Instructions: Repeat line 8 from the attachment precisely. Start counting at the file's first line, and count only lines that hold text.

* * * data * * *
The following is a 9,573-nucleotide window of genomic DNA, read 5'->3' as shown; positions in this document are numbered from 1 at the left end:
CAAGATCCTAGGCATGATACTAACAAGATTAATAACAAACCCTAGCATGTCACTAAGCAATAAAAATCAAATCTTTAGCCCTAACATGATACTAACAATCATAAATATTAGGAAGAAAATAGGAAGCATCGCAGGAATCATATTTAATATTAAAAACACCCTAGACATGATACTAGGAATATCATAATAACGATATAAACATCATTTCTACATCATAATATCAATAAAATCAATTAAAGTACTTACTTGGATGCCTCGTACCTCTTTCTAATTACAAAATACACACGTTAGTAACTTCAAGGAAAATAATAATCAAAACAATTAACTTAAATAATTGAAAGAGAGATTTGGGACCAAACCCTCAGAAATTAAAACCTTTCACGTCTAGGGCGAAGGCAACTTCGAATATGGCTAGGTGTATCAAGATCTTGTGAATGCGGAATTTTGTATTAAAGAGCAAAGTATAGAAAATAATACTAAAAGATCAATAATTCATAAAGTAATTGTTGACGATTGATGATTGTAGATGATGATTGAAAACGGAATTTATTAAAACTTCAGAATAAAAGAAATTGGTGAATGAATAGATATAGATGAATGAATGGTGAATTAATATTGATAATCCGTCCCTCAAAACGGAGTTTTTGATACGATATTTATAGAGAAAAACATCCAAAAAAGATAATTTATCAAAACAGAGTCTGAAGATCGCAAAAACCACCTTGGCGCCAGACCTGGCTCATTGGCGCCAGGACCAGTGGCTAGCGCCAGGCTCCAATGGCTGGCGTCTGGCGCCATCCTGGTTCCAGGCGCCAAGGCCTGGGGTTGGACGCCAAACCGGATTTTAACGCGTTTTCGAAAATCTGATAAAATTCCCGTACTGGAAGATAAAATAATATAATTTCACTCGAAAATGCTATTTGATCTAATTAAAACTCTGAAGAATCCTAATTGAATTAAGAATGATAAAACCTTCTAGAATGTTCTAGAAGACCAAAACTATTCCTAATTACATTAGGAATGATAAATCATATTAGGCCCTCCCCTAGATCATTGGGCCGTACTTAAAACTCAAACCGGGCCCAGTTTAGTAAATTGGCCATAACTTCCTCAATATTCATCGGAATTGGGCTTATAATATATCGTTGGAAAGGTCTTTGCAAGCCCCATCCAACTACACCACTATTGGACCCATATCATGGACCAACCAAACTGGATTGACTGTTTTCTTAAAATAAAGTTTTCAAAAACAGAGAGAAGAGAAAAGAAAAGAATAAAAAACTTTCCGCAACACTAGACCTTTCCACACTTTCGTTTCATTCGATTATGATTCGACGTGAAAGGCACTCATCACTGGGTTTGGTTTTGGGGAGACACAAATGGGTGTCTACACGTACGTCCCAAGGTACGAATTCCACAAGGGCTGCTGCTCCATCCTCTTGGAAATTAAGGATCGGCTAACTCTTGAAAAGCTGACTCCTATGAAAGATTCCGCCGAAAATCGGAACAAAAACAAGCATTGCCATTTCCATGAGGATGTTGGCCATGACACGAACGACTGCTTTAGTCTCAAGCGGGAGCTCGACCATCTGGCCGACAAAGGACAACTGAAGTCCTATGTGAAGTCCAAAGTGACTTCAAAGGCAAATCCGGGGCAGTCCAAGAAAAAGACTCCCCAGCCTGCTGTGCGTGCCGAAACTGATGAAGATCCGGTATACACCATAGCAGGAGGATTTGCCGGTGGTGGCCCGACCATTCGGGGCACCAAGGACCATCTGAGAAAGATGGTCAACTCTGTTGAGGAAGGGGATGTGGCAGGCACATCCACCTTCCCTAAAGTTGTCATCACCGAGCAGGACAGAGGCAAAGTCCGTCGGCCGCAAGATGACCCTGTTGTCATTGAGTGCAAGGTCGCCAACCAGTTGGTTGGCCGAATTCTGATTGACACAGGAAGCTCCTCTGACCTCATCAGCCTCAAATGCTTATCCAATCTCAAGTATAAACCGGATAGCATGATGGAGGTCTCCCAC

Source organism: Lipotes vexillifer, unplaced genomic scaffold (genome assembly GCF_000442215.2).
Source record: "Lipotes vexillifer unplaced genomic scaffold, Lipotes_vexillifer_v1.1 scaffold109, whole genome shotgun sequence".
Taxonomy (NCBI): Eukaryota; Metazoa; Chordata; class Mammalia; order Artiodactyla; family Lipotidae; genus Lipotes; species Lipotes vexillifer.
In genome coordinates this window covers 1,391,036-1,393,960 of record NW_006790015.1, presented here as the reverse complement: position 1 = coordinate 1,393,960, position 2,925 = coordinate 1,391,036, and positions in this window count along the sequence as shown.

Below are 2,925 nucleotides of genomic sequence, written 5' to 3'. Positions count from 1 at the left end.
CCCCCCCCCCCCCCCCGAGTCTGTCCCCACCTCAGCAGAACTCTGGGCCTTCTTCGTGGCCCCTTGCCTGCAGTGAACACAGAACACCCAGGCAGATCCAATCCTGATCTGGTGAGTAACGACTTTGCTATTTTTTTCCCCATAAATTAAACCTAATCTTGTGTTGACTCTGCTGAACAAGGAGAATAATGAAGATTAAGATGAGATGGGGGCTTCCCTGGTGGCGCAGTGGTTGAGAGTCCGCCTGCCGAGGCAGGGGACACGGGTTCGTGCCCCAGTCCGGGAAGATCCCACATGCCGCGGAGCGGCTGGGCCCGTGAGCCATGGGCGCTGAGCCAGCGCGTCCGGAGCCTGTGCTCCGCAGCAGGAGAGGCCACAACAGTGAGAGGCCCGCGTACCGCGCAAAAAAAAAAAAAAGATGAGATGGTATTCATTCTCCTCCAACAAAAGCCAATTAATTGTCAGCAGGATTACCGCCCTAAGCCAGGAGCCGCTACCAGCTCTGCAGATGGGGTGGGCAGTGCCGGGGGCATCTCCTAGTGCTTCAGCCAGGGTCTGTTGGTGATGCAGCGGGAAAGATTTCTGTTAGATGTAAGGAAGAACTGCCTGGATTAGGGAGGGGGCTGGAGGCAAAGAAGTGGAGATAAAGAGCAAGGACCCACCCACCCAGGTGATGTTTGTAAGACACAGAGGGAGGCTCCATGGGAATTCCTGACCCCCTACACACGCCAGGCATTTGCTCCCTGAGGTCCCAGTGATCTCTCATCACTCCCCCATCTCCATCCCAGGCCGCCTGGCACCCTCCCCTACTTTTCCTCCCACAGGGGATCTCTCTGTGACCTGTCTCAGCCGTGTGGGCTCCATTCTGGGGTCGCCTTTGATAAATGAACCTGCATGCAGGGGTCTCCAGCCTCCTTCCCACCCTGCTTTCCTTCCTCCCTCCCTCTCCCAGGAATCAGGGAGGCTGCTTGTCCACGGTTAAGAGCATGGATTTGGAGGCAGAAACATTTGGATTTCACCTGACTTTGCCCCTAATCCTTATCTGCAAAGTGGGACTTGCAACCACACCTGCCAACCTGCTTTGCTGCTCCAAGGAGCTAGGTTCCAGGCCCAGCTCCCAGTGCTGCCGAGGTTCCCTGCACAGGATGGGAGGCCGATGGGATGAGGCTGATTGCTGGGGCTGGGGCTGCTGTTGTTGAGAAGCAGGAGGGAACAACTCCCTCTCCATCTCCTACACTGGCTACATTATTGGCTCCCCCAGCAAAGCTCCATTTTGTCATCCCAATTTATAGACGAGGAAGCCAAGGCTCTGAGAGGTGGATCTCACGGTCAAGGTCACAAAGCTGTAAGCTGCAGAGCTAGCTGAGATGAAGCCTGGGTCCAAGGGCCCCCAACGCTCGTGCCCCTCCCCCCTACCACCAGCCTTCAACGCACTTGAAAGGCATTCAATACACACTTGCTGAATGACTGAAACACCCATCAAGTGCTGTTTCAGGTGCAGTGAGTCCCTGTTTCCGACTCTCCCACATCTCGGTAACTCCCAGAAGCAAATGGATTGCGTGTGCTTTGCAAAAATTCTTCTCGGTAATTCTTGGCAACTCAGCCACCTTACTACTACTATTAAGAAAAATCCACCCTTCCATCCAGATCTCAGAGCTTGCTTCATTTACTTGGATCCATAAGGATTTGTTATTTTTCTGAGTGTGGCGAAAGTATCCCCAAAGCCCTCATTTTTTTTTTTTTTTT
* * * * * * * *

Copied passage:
CCCCCCCCCCCCCCCCGAGTCTGTCCCCACCTCAGCAGAACTCTGGGCCTTCTTCGTGGCCCCTTGCCTGCAGTGAACACAGAACACCCAGGCAGATCCAATCCTGATCTGGTGAGTAACGACTTTGCTATTTTTTTCCCCATAAATTAAACCTAATCTTGTGTTGACTCTGCTGAACAAGGAGAATAATGAAGATTAAGATGAGATGGGGGCTTCCCTGGTGGCGCAGTGGTTGAGAGTCCGCCTGCCGAGGCAGGGGACACGGGTTCGTGCCCCAGTCCGGGAAGATCCCACATGCCGCGGAGCGGCTGGGCCCGTGAGCCATGGGCGCTGAGCCAGCGCGTCCGGAGCCTGTGCTCCGCAGCAGGAGAGGCCACAACAGTGAGAGGCCCGCGTACCGCGCAAAAAAAAAAAAAAGATGAGATGGTATTCATTCTCCTCCAACAAAAGCCAATTAATTGTCAGCAGGATTACCGCCCTAAGCCAGGAGCCGCTACCAGCTCTGCAGATGGGGTGGGCAGTGCCGGGGGCATCTCCTAGTGCTTCAGCCAGGGTCTGTTGGTGATGCAGCGGGAAAGATTTCTGTTAGATGTAAGGAAGAACTGCCTGGATTAGGGAGGGGGCTGGAGGCAAAGAAGTGGAGATAAAGAGCAAGGACCCACCCACCCAGGTGATGTTTGTAAGACACAGAGGGAGGCTCCATGGGAATTCCTGACCCCCTACACACGCCAGGCATTTGCTCCCTGAGGTCCCAGTGATCTCTCATCACTCCCCCATCTCCATCCCAGGCCGCCTGGCACCCTCCCCTACTTTTCCTCCCACAGGGGATCTCTCTGTGACCTGTCTCAGCCGTGTGGGCTCCATTCTGGGGTCGCCTTTGATAAATGAACCTGCATGCAGGGGTCTCCAGCCTCCTTCCCACCCTGCTTTCCTTCCTCCCTCCCTCTCCCAGGAATCAGGGAGGCTGCTTGTCCACGGTTAAGAGCATGGATTTGGAGGCAGAAACATTTGGATTTCACCTGACTTTGCCCCTAATCCTTATCTGCAAAGTGGGACTTGCAACCACACCTGCCAACCTGCTTTGCTGCTCCAAGGAGCTAGGTTCCAGGCCCAGCTCCCAGTGCTGCCGAGGTTCCCTGCACAGGATGGGAGGCCGATGGGATGAGGCTGATTGCTGGGGCTGGGGCTGCTGTTGTTGAGAAGCAGGAGGGAACAACTCCCTCTCCATCTCCTACACTGGCTACATTATTGGCTCCCCCAGCAAAGCTCCATTTTGTCATCCCAATTTATAGACGAGGAAGCCAAGGCTCTGAGAGGTGGATCTCACGGTCAAGGTCACAAAGCTGTAAGCTGCAGAGCTAGCTGAGATGAAGCCTGGGTCCAAGGGCCCCCAACGCTCGTGCCCCTCCCCCCTACCACCAGCCTTCAACGCACTTGAAAGGCATTCAATACACACTTGCTGAATGACTGAAACACCCATCAAGTGCTGTTTCAGGTGCAGTGAGTCCCTGTTTCCGACTCTCCCACATCTCGGTAACTCCCAGAAGCAAATGGATTGCGTGTGCTTTGCAAAAATTCTTCTCGGTAATTCTTGGCAACTCAGCCACCTTACTACTACTATTAAGAAAAATCCACCCTTCCATCCAGATCTCAGAGCTTGCTTCATTTACTTGGATCCATAAGGATTTGTTATTTTTCTGAGTGTGGCGAAAGTATCCCCAAAGCCCTCATTTTTTTTTTTTTTTT